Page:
Can you talk about your last exhibition?
It's called Where you lay your head and it opened at Keith Gallery in Neukölln. I find titles really difficult. I used to call things Untitled or Blue 1, which always felt like a cop out because it felt like I was ignoring the importance of the titles. It's like writing a statement on the wall, it's self-curation. I produced it during my residency in Oxford this autumn and is part of a long-running series using mostly Ikea bed slats. There are twenty configurations of slats on the wall with one enormous landscape painting cut up and wrapped around them. Then I took some everyday materials as finishing touches. On another wall I made a piece titled What you carry with you, which are normal plastic bags, each filled with a landscape painting, pinned to the wall. Some of the plastic is painted or printed on. We've all seen so many images of people fleeing to safety with everything they own inside a small bag. It's about the idea of where you lay your head, where home is at the present time but also this idea of a promised land, the nostalgic environment you sprang from. I like the idea of taking these delicate objects, these oil paintings on linen that are very time-consuming to produce, and wrapping them in everyday, industrial objects. I find that thrilling because I went to an established art school and it's making painting more exciting for me. The idea of breaking down painting with these objects that are accessible to everyone.
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Why do you think Berlin is a good environment for an artist?
Obviously everything is cheaper here; you can have a high quality of life on a low income. Also, there is a lot of industrial space that has been claimed for creative purposes: studios, exhibitions and residency spaces. The most important thing is a sense of community. I feel like I'm part of a strong network of like-minded artists who push each other. The really sad thing is, back home, I wouldn't have that sense of community because I've been away from art school for ten years and most of the artists I knew have stopped producing work. They have to pay rent and keep a job and it's just extremely difficult to continue producing art under those conditions.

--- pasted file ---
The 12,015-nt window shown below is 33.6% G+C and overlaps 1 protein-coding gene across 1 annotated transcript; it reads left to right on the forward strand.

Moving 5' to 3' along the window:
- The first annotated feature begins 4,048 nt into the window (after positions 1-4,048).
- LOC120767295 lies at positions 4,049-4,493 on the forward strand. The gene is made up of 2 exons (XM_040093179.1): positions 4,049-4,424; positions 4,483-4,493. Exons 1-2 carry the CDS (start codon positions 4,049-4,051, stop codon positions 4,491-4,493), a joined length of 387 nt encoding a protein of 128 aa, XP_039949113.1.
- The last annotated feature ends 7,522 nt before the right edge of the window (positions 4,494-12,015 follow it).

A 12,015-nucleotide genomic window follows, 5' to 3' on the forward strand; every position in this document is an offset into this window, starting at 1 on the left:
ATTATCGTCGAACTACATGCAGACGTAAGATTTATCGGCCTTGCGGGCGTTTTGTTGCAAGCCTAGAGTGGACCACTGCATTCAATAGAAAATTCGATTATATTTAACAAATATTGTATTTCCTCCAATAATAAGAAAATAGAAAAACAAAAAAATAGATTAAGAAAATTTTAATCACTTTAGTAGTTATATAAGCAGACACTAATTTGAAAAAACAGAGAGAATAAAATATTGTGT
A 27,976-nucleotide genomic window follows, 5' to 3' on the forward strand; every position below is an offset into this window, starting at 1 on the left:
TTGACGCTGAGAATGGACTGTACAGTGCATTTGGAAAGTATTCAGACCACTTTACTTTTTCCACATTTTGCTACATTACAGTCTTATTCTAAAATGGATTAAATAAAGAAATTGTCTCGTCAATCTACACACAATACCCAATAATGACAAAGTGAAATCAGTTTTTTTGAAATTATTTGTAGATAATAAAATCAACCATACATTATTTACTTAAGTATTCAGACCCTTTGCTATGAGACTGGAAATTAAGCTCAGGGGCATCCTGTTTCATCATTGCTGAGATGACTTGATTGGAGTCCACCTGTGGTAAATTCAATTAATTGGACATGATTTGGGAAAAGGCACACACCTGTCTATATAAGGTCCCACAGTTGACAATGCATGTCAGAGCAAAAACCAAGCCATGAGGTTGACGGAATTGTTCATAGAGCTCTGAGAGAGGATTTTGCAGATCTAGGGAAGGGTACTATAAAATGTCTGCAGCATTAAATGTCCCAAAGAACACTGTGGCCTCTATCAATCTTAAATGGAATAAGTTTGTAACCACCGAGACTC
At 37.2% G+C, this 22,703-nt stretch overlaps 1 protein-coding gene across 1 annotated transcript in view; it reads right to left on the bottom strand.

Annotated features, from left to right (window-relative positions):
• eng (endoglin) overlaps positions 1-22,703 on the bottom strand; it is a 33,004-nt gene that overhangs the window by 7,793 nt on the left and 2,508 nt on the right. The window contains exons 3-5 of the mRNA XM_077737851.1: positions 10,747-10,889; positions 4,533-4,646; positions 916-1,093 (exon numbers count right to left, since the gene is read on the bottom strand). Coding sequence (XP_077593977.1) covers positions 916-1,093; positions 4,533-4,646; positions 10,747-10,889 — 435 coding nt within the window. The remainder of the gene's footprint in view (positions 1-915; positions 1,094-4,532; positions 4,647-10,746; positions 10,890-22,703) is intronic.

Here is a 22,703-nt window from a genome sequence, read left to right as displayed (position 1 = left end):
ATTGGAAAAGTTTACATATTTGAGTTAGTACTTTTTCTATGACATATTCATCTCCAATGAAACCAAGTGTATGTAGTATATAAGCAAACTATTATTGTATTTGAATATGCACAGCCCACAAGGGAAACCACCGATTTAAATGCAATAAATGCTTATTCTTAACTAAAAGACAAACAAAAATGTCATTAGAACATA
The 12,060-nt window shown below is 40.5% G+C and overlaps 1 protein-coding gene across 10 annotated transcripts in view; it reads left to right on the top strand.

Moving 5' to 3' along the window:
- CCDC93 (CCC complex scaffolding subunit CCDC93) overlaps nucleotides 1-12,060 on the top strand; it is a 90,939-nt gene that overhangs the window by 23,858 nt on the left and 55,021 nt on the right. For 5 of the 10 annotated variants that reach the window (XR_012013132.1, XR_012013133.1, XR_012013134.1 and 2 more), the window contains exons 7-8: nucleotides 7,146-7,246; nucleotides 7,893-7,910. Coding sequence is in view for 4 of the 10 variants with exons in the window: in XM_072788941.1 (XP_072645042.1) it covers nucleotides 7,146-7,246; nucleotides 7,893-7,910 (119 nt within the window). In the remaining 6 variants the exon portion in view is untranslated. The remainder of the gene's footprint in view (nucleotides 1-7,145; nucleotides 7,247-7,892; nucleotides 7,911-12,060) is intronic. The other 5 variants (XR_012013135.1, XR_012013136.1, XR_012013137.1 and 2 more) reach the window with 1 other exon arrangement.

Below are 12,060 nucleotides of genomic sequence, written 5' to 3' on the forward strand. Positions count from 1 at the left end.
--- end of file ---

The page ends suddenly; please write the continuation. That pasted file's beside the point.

Do you think the removal of the need for your art to make money allows you more freedom?
I definitely have a massive amount of freedom to make what I want to make and there are a lots of amazing, small exhibitions constantly. Defensively, I would say it's great; I don't ever worry if my work is commercially viable and I'm free to experiment as much as possible. It's an incredible gift to make art without the constraint of commercial pressures but at the same time it sometimes feels like you're almost being unprofessional if you're not reaching a point where you're making money from what you make. I used to sell quite a bit of work in the UK and, even though I wasn't making lots of money, even if it’s just a little bit it adds value to your work. It's more the boost that someone shows an interest in your work. Once a collector of Howard Hodgkin bought one of my paintings – small pieces of validation like that are so amazing. You sort of don't realize how beaten down you've been by 37 no’s and then someone comes along and reaffirms your confidence in your work.
What's next for you?
The artists that really thrill me and intimidate me, at the moment, are all installation artists so that influence is really pushing me into creating immersive environments that people can walk through. I'd definitely like to expand, physically and symbolically, to a point where my work becomes more complicated. It's nice for your work to deliver meaning and for people to come away with something but at the same time I'm far from offering a spoon fed explanation. The thing is I'm not really trained as a sculptor and I'm starting to feel the limits of that. It's massively frustrating but I'd like to finesse how things are weighted, hung and installed and learn more about carpentry.